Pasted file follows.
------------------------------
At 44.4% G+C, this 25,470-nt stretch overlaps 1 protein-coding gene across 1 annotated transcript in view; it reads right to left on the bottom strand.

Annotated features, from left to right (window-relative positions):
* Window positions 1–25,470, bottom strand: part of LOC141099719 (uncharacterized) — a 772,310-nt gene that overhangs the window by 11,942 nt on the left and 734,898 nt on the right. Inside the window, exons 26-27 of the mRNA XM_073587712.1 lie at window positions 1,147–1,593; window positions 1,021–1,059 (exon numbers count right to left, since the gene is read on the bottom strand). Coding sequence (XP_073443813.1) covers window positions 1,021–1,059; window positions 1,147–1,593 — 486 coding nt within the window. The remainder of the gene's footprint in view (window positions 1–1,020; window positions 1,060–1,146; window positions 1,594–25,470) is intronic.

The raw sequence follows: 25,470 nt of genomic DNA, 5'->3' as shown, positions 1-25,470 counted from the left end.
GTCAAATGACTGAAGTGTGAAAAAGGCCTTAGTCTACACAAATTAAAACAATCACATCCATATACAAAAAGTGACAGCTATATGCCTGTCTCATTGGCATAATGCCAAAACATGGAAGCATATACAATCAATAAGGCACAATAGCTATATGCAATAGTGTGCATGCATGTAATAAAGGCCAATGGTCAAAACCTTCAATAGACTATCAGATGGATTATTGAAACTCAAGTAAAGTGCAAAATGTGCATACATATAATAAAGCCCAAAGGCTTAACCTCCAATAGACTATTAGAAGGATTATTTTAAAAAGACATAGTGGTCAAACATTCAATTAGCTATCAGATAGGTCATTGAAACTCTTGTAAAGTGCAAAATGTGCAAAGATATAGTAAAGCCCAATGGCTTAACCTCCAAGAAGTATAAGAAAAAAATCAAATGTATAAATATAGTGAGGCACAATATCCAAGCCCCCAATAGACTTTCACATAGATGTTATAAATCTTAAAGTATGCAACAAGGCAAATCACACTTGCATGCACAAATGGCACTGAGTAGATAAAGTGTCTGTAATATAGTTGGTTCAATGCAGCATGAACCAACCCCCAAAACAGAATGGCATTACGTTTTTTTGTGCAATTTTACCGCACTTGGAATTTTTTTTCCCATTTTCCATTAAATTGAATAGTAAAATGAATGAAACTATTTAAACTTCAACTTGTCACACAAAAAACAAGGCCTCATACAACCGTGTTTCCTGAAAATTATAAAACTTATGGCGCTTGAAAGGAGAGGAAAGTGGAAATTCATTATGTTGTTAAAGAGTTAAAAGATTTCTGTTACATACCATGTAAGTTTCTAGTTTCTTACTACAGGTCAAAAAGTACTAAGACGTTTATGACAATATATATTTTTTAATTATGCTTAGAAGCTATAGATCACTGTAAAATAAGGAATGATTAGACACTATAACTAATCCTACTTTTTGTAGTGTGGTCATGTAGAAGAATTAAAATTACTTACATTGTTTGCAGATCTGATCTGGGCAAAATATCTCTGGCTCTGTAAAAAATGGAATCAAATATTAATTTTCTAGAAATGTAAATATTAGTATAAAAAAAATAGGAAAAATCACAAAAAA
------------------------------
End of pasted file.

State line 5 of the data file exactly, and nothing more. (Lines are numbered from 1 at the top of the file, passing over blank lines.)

GTCAAATGACTGAAGTGTGAAAAAGGCCTTAGTCTACACAAATTAAAACAATCACATCCATATACAAAAAGTGACAGCTATATGCCTGTCTCATTGGCATAATGCCAAAACATGGAAGCATATACAATCAATAAGGCACAATAGCTATATGCAATAGTGTGCATGCATGTAATAAAGGCCAATGGTCAAAACCTTCAATAGACTATCAGATGGATTATTGAAACTCAAGTAAAGTGCAAAATGTGCATACATATAATAAAGCCCAAAGGCTTAACCTCCAATAGACTATTAGAAGGATTATTTTAAAAAGACATAGTGGTCAAACATTCAATTAGCTATCAGATAGGTCATTGAAACTCTTGTAAAGTGCAAAATGTGCAAAGATATAGTAAAGCCCAATGGCTTAACCTCCAAGAAGTATAAGAAAAAAATCAAATGTATAAATATAGTGAGGCACAATATCCAAGCCCCCAATAGACTTTCACATAGATGTTATAAATCTTAAAGTATGCAACAAGGCAAATCACACTTGCATGCACAAATGGCACTGAGTAGATAAAGTGTCTGTAATATAGTTGGTTCAATGCAGCATGAACCAACCCCCAAAACAGAATGGCATTACGTTTTTTTGTGCAATTTTACCGCACTTGGAATTTTTTTTCCCATTTTCCATTAAATTGAATAGTAAAATGAATGAAACTATTTAAACTTCAACTTGTCACACAAAAAACAAGGCCTCATACAACCGTGTTTCCTGAAAATTATAAAACTTATGGCGCTTGAAAGGAGAGGAAAGTGGAAATTCATTATGTTGTTAAAGAGTTAAAAGATTTCTGTTACATACCATGTAAGTTTCTAGTTTCTTACTACAGGTCAAAAAGTACTAAGACGTTTATGACAATATATATTTTTTAATTATGCTTAGAAGCTATAGATCACTGTAAAATAAGGAATGATTAGACACTATAACTAATCCTACTTTTTGTAGTGTGGTCATGTAGAAGAATTAAAATTACTTACATTGTTTGCAGATCTGATCTGGGCAAAATATCTCTGGCTCTGTAAAAAATGGAATCAAATATTAATTTTCTAGAAATGTAAATATTAGTATAAAAAAAATAGGAAAAATCACAAAAAA